Gen X – Financial Literacy and Support Can Help Them Retire Better

Gen X — Financial Literacy and Support Can Help Them Retire Better. As a member of Generation X, I have felt largely ignored by the retirement and financial services industries. It seems a majority of the marketing and rhetoric is focused on the Baby Boomers as they retire in droves, and on Millennials, who have a reputation for being hard to reach audience, and who is a desirable target because they also still have a ton of time on their side to save and invest for retirement.

‘Turns out I’m not alone. Gen X has a reputation for being the neglected “middle child,” overlooked by marketers in most industries. That said, at 50 million members strong, Gen X represents 15% of the population, according to the U.S. Census Bureau. Comparatively, 80 million Millennials account for a quarter of the population, and Boomers weigh in at 75.4 million.

Gen X may be the smallest segment of the adult population, but we are also the most in need of financial help and advice. We have more money than Millennials, and according to a 2014 Pew Research report, the average Gen X household earns about $12,000 more than their parents did at the same age, adjusted for household size and inflation. However, while we are making more than our parents, fewer than 50% of GenXers have as much wealth as they did at our age.

What’s more, we’re in our peak earnings years, yet our runway to retirement, and thus our time to build sufficient savings, is becoming shorter. On top of that, Gen X households have multiple competing financial priorities and obligations, including raising families, buying a home, and sending our kids to college. GenXers also face other issues around money. Unlike Boomers, who don’t talk about money, and Millennials, who talk about it all the time, GenXers tend to be indifferent to talking about money. This, however, doesn’t mean we don’t care about our finances — we just don’t always know where to turn for help, or how to ask for the help we need. This lack of financial literacy means we’re under-prepared and under-funded in most areas having to do with money, from insurance coverage to retirement savings.

And there’s more. GenXers tend to be a cynical bunch when it comes to financial institutions. We often mistrust them and ignore their marketing messages. (Ah, so perhaps GenX is less ignored by the financial industry than we realize — it’s just that we’re not paying attention.) In addition, only half of Gen X is comfortable with their level of knowledge about investing, according to Mintel’s Investment Trends US 2016 survey. That said, most of us know that investing is the path to a financially secure retirement, and more than half of GenXers also believe that investing is the only way to achieve real wealth.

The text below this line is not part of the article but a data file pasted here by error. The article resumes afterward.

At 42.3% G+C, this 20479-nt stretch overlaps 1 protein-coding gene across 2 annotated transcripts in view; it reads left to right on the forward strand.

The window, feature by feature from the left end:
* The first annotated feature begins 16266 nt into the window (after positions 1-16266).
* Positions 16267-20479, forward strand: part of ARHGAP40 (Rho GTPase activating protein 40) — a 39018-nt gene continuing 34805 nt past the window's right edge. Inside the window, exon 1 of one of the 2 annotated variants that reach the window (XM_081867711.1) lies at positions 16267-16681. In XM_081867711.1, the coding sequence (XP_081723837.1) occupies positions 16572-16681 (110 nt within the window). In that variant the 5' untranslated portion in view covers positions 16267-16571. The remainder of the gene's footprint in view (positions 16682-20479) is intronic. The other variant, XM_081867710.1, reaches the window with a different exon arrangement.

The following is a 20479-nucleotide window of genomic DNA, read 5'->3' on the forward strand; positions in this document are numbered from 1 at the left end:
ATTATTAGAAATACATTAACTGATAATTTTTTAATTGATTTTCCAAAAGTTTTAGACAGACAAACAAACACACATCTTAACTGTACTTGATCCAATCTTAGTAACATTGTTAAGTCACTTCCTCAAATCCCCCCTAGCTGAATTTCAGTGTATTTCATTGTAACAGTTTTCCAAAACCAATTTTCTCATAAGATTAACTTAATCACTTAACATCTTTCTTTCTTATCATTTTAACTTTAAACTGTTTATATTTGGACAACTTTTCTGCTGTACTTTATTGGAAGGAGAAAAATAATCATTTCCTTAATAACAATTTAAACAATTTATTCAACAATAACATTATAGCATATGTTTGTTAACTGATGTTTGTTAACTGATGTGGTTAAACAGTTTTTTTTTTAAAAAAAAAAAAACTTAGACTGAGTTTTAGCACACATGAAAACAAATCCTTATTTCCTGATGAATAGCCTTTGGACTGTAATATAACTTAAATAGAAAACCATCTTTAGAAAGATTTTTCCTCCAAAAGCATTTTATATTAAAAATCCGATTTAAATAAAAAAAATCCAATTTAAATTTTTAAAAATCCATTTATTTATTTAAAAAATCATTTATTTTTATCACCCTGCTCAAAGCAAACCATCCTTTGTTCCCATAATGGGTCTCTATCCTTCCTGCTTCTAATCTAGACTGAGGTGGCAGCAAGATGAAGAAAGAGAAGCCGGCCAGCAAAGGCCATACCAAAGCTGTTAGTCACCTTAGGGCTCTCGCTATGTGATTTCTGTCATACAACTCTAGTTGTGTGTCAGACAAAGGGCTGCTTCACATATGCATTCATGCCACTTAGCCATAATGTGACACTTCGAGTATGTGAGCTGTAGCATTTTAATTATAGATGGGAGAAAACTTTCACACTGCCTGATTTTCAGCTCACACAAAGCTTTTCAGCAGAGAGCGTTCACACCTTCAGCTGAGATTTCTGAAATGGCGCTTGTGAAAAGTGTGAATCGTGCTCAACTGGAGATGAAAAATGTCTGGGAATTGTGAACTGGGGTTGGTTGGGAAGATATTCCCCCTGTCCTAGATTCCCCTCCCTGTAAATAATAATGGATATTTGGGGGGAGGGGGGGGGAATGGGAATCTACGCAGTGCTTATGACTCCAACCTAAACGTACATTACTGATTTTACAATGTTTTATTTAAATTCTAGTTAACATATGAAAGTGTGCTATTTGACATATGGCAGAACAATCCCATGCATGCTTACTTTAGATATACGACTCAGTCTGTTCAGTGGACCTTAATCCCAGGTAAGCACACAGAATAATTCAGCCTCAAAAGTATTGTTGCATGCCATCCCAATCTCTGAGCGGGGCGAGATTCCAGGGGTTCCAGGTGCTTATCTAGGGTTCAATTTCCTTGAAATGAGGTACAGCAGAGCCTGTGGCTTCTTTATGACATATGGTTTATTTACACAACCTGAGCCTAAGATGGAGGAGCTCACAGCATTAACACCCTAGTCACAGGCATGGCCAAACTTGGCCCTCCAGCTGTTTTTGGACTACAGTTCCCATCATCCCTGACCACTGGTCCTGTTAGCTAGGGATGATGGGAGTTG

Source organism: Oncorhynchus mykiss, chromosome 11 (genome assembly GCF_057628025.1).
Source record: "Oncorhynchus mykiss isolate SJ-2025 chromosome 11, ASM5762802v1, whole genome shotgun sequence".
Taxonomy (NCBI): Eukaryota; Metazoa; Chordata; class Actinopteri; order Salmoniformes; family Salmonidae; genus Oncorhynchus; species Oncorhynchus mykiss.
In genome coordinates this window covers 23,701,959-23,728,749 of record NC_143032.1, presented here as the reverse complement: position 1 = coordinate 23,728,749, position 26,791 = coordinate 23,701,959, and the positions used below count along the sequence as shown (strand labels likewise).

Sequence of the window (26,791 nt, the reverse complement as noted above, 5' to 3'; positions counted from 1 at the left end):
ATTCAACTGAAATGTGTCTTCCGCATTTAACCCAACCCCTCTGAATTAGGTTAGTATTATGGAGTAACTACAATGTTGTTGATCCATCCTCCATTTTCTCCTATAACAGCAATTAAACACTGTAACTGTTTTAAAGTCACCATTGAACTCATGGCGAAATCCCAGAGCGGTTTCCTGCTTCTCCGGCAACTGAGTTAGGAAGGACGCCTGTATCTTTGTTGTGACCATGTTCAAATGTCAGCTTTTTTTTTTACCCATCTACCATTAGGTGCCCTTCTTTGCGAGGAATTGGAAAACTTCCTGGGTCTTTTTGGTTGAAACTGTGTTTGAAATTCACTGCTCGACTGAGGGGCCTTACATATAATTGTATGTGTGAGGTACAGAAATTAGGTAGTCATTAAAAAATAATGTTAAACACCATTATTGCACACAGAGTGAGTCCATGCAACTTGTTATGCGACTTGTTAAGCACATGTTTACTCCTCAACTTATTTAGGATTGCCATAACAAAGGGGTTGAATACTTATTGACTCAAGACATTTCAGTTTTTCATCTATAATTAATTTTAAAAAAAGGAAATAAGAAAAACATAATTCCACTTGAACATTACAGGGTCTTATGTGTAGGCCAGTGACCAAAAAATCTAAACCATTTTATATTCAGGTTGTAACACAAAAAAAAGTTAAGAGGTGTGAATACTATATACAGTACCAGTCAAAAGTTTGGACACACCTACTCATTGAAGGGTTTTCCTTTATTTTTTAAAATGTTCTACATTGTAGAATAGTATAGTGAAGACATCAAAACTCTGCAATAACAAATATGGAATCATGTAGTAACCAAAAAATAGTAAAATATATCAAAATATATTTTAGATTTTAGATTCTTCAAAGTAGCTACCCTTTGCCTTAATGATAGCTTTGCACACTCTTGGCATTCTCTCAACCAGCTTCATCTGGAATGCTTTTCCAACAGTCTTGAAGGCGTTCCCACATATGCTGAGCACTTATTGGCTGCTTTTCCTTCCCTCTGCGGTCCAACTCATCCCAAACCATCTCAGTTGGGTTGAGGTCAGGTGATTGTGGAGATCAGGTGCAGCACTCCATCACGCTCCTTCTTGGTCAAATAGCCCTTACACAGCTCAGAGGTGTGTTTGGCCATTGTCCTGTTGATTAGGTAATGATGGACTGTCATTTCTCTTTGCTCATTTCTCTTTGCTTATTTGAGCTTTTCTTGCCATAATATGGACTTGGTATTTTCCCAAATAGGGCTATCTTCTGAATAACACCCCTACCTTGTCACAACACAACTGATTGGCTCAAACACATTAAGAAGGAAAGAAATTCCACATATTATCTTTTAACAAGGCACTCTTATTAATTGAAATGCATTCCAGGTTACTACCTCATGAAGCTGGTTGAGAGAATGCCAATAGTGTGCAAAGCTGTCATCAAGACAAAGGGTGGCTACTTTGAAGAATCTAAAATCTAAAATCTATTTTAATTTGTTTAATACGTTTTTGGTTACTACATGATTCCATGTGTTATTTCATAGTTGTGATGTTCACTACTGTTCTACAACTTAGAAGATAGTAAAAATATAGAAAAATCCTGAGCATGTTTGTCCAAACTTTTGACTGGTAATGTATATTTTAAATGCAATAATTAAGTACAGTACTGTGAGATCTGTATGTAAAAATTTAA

So how do plan sponsors conquer these challenges to reach GenX and help them become more financially prepared for retirement? First off, don’t forget them. They’re an important part of your workforce, and they need help gaining and using financial knowledge. Helping them obtain that knowledge is key to improving GenXers’ overall financial success. Financial wellness programs can help educate GenXers about how to invest, and which investments are appropriate for them at this stage in their lives. These programs can also help them learn to manage their money better, and “find” money to set aside for future goals, like retirement. According to Mintel, engaging Gen X and, when possible, setting them up with personal interactions via meetings with advisors or other financial experts is key. These face-to-face encounters can help establish rapport and build trust, which is critical for this generation when it comes to their finances. ThinkAdvisor corroborates this, noting that trust engenders loyalty among members of Generation X.

What’s more, with better financial literacy comes improved behaviors. According to Transamerica Institute research from 2016, 52% of GenXers who worked with advisors had at least $100,000 in savings; conversely, just 27% of those without an advisor saved that much.

Finally, GenXers respond to messages with “meaning.” Boomers prefer you to give it to them straight, while Millennials like messages that set them in motion. Speaking to Gen X with meaning and purpose, i.e., asking them “what does money mean to you?” or “what would it mean to you to be able to save enough to have a fulfilling retirement?” will resonate far more than “straight talk” or preachy-sounding messages. In other words, help GenXers find meaning and purpose for their money, and the message is more likely to get through.

I’d add to that, be specific in the messaging. In fact, the less generic, the better. For example, I recently saw an ad online from a financial institution that was targeted to individuals in their 40s (a demographic I happen to fit). The message was “if you’re in your 40s, you need to save more for retirement to catch up. Save more, and enjoy your 40s!” Umm, that tells me nothing. I don’t even think it was an ad for a product to help me do that. Frankly, I can’t recall now what the ad was for, because I was so annoyed that it was, in my opinion, completely ineffective and useless, and a waste of 15-30 seconds of my time.

Here’s the point: Gen X may be a small, “lost” generation sandwiched between the Boomers and Millennials, but they should not be forgotten or ignored. Like any employee, they need financial education and support, too. By helping them learn how to better manage their money, fostering trust, and providing a way for them to find meaning and purpose for their money, you can help improve their financial well being and create opportunities for them to retire well.


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